I truly love Thomas Ken’s words but see in them a similar problem: “I am dying in the Holy, Catholic and Apostolic Faith professed by the whole Church before the disunion of East and West; and, more particularly, in the Communion of the Church of England, as it stands distinguished from both Papal and Protestant innovation, and adheres to the Doctrine of the Cross.” Again, a classic rallying cry—but historically speaking, what texts, what liturgies do we appeal to? If we ask the simple question, “How does one fast in Lent?” this Tradition can not and does not give us one clear answer; instead it gives us a range. If we’re looking for a single answer, this synthesis cannot give it to us. We must choose amongst the available options on the basis of other criteria, other syntheses. Furthermore, this construal of Tradition hacks off how many centuries (i.e., nothing after the “disunion”)? One must assume that it picks up again at the establishment of the mentioned “Church of England” but when and where—especially given Ken’s own rocky relationship with his church?
Without going into specifics, I think that it is fair to say that most of the current Anglican culture warriors are operating with syntheses that may well be compelling but that fail on the criteria of both comprehensiveness and historicity. Of these last two, I place a heavy emphasis on the second. A synthesis that cannot be verified by reference to particular documents from particular times falls more into the realm of politically malleable myth than authentic expression of the historic Christian faith.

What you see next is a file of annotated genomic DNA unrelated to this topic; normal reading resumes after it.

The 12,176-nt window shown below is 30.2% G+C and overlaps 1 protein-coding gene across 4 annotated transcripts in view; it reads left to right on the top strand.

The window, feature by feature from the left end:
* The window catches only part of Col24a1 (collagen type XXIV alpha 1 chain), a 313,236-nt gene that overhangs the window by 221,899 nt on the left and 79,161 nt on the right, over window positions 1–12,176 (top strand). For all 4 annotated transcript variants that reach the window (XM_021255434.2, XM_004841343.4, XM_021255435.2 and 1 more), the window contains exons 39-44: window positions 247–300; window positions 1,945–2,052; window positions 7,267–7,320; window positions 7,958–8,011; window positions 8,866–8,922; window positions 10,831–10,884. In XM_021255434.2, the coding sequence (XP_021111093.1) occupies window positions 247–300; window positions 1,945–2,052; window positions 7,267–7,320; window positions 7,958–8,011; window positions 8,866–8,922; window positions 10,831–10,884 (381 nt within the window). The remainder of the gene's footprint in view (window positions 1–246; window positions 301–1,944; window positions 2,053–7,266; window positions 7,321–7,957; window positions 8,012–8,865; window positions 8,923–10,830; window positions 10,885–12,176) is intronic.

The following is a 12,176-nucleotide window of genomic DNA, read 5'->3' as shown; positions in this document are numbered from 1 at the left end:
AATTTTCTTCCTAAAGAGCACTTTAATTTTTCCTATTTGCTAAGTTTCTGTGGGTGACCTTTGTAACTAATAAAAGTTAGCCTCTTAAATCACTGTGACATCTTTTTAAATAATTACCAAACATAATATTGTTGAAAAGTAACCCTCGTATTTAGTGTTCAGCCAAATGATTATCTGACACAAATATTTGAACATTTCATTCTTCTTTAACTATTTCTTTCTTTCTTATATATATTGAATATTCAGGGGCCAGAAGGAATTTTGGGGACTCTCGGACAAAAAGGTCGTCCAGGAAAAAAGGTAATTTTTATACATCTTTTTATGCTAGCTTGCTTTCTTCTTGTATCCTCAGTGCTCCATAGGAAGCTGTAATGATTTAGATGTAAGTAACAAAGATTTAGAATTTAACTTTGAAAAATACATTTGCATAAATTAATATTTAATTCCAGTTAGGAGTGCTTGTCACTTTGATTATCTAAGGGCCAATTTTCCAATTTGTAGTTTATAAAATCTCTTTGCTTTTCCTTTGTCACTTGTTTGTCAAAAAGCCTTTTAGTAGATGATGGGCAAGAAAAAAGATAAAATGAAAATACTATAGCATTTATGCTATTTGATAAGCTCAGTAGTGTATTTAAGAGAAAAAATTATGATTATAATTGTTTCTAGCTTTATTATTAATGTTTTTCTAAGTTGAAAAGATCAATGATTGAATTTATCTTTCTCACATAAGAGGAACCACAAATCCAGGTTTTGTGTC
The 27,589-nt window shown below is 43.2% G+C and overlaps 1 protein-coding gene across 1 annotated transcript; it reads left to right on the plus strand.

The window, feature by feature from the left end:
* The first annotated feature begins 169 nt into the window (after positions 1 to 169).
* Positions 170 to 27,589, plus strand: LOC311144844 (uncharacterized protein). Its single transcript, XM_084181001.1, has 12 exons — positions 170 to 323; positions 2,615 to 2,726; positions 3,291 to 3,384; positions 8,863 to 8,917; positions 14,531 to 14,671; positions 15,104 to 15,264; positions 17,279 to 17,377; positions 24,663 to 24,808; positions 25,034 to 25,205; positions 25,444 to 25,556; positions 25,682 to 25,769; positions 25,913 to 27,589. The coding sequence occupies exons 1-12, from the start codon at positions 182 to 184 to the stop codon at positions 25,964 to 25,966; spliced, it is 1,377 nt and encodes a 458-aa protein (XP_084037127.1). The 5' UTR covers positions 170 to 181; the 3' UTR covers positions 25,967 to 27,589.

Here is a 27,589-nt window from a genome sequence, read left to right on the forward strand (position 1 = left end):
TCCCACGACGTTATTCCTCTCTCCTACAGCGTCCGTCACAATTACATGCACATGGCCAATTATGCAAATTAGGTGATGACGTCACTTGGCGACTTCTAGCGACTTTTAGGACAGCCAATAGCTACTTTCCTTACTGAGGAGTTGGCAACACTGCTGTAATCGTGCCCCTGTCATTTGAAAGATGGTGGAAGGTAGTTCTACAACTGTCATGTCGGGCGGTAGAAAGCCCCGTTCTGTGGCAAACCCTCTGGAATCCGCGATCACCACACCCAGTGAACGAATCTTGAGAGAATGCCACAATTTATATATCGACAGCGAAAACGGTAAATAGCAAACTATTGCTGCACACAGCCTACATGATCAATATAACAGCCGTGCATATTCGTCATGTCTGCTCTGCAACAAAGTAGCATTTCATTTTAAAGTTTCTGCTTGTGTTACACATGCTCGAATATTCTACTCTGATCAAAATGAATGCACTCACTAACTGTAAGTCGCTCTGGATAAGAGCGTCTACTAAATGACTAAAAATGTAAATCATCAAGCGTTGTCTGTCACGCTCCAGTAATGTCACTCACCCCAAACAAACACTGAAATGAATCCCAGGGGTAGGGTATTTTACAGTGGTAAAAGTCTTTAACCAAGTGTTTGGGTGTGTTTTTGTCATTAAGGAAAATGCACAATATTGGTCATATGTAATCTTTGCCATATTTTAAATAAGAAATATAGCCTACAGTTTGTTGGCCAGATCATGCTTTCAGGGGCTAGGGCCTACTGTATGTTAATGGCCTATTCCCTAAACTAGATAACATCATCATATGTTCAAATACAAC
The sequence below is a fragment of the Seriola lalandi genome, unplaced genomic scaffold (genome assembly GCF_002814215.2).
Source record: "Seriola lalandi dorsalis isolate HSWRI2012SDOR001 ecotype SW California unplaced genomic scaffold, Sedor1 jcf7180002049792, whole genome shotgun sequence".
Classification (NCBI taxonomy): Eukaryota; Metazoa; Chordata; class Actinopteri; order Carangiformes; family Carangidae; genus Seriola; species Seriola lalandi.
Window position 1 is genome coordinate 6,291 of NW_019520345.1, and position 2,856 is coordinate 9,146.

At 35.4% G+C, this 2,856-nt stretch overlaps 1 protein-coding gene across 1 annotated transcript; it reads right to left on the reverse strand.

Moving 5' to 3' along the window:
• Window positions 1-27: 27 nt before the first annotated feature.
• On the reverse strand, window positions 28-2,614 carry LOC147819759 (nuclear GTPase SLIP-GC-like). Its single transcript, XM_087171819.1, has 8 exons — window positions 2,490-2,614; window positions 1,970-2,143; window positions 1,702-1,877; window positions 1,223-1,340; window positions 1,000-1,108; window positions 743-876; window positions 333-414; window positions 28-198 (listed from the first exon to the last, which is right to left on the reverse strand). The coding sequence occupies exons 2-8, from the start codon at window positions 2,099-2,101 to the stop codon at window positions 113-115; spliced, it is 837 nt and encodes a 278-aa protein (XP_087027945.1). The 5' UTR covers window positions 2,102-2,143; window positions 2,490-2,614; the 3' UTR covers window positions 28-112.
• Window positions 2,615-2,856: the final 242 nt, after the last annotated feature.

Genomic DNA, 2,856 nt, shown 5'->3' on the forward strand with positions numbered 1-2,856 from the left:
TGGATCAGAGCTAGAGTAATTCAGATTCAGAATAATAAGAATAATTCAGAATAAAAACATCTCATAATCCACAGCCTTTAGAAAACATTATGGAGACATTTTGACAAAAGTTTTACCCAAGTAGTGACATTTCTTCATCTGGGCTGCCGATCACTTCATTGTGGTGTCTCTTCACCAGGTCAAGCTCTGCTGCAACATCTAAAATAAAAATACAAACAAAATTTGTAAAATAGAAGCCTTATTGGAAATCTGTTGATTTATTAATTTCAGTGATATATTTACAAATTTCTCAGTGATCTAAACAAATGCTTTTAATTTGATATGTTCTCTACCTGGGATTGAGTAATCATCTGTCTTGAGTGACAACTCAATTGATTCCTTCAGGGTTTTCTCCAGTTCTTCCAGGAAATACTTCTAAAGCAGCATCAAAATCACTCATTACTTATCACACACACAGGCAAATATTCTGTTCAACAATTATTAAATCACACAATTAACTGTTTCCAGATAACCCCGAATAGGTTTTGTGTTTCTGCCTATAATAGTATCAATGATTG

So, to summarize and restate: A good synthesis must be compelling, comprehensive, and be built on fact. Statements about what Christians have believed in the past must be rooted in documents, liturgies, and actual evidence. We have to be honest about what’s there, what’s not, and the degree to which other considerations govern our choices.
Too, attention to actual fact reminds us of the importance of comprehensiveness. Specifically, I’ve read too much history and too much theology to say that the Tradition is truly univocal on many things. Because of comprehensiveness, I recognize that my synthesis cannot be hegemonic. That is, I recognize that I have sub-selected strands within the Tradition that I think best proclaim the Gospel to me and my people at this time. I recognize that there are other strands within the Tradition that are not only different from but that disagree with other strands—including mine. (I.e., some Reformation, Roman Catholic, and Eastern Orthodox strands simply do not play well with one another; some strands of monastic and Scholastic don’t play well; Gaulish monasticism and St Augustine; etc ad nauseum…)
At the end of the day, very few people will do the work of creating a synthesis or metasynthesis for how they understand and embody the Christian Tradition.
And that’s perfectly fine.
What’s crucial, though, for thinkers and leaders in the Church, is that we have an awareness of what syntheses are out there, how they collide and clash with one another, and how they rank in terms of being compelling, comprehensive, and historically-grounded. I believe that part of the task of Church historians is the creation of effective syntheses that start with historical fact and theological truth that are compelling for our clergy and congregations. I’d suggest that this is the real value and power of a work like Martin Thornton’s English Spirituality—not that it teaches everything anyone needs to know but that it presents a clear, compelling, and factually grounded synthesis of how the Church has taught and lived.
And we need more like it.